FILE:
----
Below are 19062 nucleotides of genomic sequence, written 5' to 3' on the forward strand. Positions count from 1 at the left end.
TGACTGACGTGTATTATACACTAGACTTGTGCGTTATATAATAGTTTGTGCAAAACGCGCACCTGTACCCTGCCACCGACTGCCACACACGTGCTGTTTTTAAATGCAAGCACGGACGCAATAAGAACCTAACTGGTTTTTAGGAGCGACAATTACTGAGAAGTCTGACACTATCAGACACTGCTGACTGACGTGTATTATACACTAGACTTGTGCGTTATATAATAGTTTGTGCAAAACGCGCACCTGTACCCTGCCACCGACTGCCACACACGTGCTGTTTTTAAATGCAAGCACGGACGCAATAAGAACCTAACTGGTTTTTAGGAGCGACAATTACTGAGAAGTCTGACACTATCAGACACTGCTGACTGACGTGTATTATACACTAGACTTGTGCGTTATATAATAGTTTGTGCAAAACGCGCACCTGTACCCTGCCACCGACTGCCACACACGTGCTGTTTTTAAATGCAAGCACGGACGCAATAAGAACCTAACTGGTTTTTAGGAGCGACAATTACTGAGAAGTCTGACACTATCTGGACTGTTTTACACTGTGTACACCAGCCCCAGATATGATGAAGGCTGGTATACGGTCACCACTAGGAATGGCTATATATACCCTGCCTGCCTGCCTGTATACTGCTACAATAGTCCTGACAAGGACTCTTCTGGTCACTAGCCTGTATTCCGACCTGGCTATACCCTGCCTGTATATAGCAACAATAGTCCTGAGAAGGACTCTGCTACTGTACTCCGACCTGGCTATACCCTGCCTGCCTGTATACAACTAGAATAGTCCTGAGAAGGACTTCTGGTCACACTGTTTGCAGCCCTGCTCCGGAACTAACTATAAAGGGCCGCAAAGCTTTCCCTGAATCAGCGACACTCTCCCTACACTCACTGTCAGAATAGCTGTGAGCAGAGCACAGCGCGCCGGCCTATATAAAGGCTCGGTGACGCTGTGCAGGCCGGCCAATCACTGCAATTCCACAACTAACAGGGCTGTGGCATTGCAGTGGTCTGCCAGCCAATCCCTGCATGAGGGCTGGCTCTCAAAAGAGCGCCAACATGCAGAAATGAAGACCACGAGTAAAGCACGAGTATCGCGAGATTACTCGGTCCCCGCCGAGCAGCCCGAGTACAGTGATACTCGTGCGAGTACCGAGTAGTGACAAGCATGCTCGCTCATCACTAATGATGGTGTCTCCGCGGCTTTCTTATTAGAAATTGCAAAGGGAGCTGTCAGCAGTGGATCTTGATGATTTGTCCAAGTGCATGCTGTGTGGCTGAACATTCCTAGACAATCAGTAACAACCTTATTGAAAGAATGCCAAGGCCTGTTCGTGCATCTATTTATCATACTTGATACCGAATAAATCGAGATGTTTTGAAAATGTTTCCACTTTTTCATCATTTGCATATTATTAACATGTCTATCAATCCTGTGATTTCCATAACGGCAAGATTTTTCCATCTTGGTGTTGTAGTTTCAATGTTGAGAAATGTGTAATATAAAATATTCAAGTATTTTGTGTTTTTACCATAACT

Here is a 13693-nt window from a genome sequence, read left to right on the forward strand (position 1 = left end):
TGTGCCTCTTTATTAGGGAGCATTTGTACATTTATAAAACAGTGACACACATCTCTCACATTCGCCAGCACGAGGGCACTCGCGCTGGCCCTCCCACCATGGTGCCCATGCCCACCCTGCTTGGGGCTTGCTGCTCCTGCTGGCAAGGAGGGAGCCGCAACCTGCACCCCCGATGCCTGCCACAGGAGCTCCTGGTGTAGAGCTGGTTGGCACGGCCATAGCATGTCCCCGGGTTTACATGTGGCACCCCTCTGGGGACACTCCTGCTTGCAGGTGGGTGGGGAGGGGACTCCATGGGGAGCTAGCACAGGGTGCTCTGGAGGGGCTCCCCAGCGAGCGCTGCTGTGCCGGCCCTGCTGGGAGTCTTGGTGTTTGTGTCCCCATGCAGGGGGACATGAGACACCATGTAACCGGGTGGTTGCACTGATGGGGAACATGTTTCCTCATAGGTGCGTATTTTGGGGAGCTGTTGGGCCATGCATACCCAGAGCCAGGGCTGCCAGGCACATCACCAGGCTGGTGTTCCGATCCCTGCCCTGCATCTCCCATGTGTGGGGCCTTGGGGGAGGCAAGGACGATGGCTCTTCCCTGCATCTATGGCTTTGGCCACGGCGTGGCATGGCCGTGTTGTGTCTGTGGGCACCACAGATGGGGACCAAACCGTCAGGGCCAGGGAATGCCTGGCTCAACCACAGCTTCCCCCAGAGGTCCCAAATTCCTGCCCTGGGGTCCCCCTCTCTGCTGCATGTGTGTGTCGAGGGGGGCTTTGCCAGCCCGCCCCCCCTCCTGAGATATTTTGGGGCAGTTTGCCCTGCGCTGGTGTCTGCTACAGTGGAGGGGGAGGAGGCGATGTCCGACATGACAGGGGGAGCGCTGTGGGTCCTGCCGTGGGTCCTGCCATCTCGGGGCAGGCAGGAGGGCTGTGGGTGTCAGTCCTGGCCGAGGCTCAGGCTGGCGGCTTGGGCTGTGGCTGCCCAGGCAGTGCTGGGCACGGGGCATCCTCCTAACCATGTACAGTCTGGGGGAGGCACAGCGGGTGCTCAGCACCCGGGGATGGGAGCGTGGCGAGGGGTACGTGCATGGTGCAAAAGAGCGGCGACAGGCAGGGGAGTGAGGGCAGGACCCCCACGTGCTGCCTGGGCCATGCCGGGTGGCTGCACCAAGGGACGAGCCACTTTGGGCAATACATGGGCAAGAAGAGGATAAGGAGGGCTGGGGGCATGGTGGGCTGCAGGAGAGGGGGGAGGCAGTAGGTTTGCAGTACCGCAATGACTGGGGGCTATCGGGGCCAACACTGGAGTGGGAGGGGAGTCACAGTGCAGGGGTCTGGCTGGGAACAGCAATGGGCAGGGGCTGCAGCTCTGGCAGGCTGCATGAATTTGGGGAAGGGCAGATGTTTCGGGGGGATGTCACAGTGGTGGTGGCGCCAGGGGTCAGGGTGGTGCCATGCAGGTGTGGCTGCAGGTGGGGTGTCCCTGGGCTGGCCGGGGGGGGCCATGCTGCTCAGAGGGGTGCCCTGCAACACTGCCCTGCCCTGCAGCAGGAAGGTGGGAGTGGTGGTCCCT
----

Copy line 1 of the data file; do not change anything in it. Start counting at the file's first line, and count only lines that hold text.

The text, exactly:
Below are 19062 nucleotides of genomic sequence, written 5' to 3' on the forward strand. Positions count from 1 at the left end.